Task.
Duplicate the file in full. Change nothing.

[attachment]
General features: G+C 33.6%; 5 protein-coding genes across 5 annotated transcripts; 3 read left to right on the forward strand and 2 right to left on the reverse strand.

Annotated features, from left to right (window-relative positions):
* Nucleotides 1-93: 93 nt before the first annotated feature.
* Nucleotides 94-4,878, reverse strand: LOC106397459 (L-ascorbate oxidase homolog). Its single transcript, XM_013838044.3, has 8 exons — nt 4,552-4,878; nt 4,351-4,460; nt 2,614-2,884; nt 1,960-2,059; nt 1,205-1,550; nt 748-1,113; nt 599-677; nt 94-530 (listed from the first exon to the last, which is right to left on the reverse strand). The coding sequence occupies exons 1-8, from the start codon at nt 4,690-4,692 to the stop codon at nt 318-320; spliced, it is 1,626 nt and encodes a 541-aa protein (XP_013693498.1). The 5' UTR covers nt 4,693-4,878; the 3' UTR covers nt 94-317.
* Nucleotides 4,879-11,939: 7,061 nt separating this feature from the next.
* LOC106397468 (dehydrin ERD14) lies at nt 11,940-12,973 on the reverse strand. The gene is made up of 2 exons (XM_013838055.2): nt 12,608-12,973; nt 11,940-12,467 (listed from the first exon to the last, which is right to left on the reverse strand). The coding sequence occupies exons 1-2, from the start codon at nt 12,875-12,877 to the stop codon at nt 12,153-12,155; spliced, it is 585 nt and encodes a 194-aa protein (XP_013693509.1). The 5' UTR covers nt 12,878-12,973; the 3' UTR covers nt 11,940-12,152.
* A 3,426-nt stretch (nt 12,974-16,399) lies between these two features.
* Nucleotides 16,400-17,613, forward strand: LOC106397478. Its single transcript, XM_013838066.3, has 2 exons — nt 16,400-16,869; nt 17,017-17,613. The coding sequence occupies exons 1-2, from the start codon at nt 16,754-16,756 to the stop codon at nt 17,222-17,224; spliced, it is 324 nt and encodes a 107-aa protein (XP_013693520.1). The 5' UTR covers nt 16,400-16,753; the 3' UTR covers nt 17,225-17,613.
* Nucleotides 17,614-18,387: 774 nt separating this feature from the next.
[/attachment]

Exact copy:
General features: G+C 33.6%; 5 protein-coding genes across 5 annotated transcripts; 3 read left to right on the forward strand and 2 right to left on the reverse strand.

Annotated features, from left to right (window-relative positions):
* Nucleotides 1-93: 93 nt before the first annotated feature.
* Nucleotides 94-4,878, reverse strand: LOC106397459 (L-ascorbate oxidase homolog). Its single transcript, XM_013838044.3, has 8 exons — nt 4,552-4,878; nt 4,351-4,460; nt 2,614-2,884; nt 1,960-2,059; nt 1,205-1,550; nt 748-1,113; nt 599-677; nt 94-530 (listed from the first exon to the last, which is right to left on the reverse strand). The coding sequence occupies exons 1-8, from the start codon at nt 4,690-4,692 to the stop codon at nt 318-320; spliced, it is 1,626 nt and encodes a 541-aa protein (XP_013693498.1). The 5' UTR covers nt 4,693-4,878; the 3' UTR covers nt 94-317.
* Nucleotides 4,879-11,939: 7,061 nt separating this feature from the next.
* LOC106397468 (dehydrin ERD14) lies at nt 11,940-12,973 on the reverse strand. The gene is made up of 2 exons (XM_013838055.2): nt 12,608-12,973; nt 11,940-12,467 (listed from the first exon to the last, which is right to left on the reverse strand). The coding sequence occupies exons 1-2, from the start codon at nt 12,875-12,877 to the stop codon at nt 12,153-12,155; spliced, it is 585 nt and encodes a 194-aa protein (XP_013693509.1). The 5' UTR covers nt 12,878-12,973; the 3' UTR covers nt 11,940-12,152.
* A 3,426-nt stretch (nt 12,974-16,399) lies between these two features.
* Nucleotides 16,400-17,613, forward strand: LOC106397478. Its single transcript, XM_013838066.3, has 2 exons — nt 16,400-16,869; nt 17,017-17,613. The coding sequence occupies exons 1-2, from the start codon at nt 16,754-16,756 to the stop codon at nt 17,222-17,224; spliced, it is 324 nt and encodes a 107-aa protein (XP_013693520.1). The 5' UTR covers nt 16,400-16,753; the 3' UTR covers nt 17,225-17,613.
* Nucleotides 17,614-18,387: 774 nt separating this feature from the next.